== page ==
Whangārei District Council will meet next week to likely reduce the size of an originally scheduled 5.2 percent rates rise in the face of the sudden Covid-19 recession.
The council is expected to more than halve the size of its coming year's rates take to 2.2 percent, that increase adjusted only to be in line with Local Government Cost Index (LGCI) indexed inflation.
The move comes after an intense staff and councillor review into finances amid the Covid-19 lockdown.
"That was then, this is now, where do we go from here?," Whangārei District Council (WDC) mayor Sheryl Mai said of the review approach.
WDC is slashing $5.7 million from its operating costs - $2m from staffing costs, $2.7m from its contractors' and consultants' budget and $1m from other areas including fuel, stationery, uniforms, market research and travel.
Councillors will meet on Thursday in an online full council meeting.
They are expected to vote in favour of an agenda item from the council's general manager strategy and governance, Dominic Kula, and the general manager corporate/chief financial officer, Alan Adcock, which recommends the pared-back 2.2 percent rates rise.
"Covid-19 has had dramatic and wide-ranging impacts on the global economy. In New Zealand, despite our relatively successful national response to the virus and its containment, the effects on our national and local economy will be profound," Kula and Adcock said in the agenda item.
"The epidemic is expected to continue to place unprecedented pressure on communities."
WDC chief executive Rob Forlong said councillors "will be deciding at the meeting which option they believe works best for the district".
Forlong warned any rates reduction now would require a catchup period of extra rating later, the size of which would depend on how much rates were reduced by in the short term.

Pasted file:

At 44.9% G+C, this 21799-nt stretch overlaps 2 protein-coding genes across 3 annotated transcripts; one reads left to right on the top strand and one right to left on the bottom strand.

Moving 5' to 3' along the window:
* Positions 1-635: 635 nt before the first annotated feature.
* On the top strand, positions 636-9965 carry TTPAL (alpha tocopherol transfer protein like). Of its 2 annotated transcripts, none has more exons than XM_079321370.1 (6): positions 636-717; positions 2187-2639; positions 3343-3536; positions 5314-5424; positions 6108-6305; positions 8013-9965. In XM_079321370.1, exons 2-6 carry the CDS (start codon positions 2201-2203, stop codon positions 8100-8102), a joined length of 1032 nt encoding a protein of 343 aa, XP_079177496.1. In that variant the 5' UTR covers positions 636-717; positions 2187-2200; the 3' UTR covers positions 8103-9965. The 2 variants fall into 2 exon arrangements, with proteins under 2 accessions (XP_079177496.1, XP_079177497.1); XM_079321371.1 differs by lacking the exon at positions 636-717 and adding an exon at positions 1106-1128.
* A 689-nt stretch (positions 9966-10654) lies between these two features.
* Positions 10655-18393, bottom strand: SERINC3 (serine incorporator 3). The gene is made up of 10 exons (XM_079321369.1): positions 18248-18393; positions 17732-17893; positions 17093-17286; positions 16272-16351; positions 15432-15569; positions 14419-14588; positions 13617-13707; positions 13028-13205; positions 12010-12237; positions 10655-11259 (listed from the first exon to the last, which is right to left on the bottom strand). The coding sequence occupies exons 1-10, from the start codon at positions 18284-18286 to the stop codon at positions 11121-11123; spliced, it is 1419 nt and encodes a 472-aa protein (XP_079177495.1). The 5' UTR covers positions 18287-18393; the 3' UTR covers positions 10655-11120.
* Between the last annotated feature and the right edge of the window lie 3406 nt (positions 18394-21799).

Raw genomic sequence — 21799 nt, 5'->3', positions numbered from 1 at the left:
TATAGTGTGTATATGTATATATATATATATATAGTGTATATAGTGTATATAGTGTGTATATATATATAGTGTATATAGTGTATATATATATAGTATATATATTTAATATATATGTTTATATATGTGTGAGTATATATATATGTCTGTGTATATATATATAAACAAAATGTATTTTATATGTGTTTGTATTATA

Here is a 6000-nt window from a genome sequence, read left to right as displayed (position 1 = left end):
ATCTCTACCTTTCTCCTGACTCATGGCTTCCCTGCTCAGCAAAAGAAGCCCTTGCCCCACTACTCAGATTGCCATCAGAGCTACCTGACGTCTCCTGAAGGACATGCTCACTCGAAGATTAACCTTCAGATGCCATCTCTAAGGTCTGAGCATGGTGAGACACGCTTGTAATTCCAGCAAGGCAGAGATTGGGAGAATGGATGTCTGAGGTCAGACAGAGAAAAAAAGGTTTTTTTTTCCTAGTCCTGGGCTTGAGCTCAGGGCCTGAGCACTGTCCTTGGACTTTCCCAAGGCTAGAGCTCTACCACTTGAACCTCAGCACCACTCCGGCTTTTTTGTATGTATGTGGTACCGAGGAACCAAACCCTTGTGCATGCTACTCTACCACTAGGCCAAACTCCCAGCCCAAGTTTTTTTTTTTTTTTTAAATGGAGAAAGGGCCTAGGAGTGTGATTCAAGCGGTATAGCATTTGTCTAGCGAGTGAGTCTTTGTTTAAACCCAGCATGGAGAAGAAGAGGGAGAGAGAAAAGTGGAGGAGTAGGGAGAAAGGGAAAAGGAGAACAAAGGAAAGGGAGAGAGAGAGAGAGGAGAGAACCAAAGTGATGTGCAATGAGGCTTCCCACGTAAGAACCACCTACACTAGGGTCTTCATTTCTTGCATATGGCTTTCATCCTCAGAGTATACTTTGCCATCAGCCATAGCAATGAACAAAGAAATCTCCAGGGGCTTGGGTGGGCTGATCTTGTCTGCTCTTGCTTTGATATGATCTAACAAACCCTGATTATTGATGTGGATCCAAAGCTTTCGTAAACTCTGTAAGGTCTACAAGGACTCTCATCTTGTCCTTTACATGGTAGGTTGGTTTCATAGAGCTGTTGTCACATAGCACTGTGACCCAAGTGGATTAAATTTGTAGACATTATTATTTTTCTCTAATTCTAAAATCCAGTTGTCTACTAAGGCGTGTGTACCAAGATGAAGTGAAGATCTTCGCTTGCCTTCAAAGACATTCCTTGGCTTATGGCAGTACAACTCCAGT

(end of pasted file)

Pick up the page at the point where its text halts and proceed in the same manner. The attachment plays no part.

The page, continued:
Cutting the rates rise to 2.2 percent is one of four options thrashed out during councillor workshops leading up to the full council meeting.
The other options are: to stick with the status-quo 5.2 percent rates rise, a 3.2 percent rates rise or a zero rates increase.
The zero increase option would mean significant, noticeable impacts on council services for the district, Forlong said.
"That option would definitely impact on our service levels. People in the community would see a marked change. Things our community want done would stop getting done."
In contrast, the preferred 2.2 percent rates increase option would bring only slightly noticeable service changes for the public.
One aspect considered during the rates review was looking at whether commercial, residential and rural sectors of the council's ratepaying community were each paying the appropriate share of total rates.
Consultation is expected to follow Thursday's meeting, subject to councillors deciding on the 2.2 percent rates increase.
The likely Covid-19 rates rejig comes as part of an under-pressure and now much-condensed annual planning process for the new 2020/2021 financial year.
The new year starts in just over nine weeks on 1 July.
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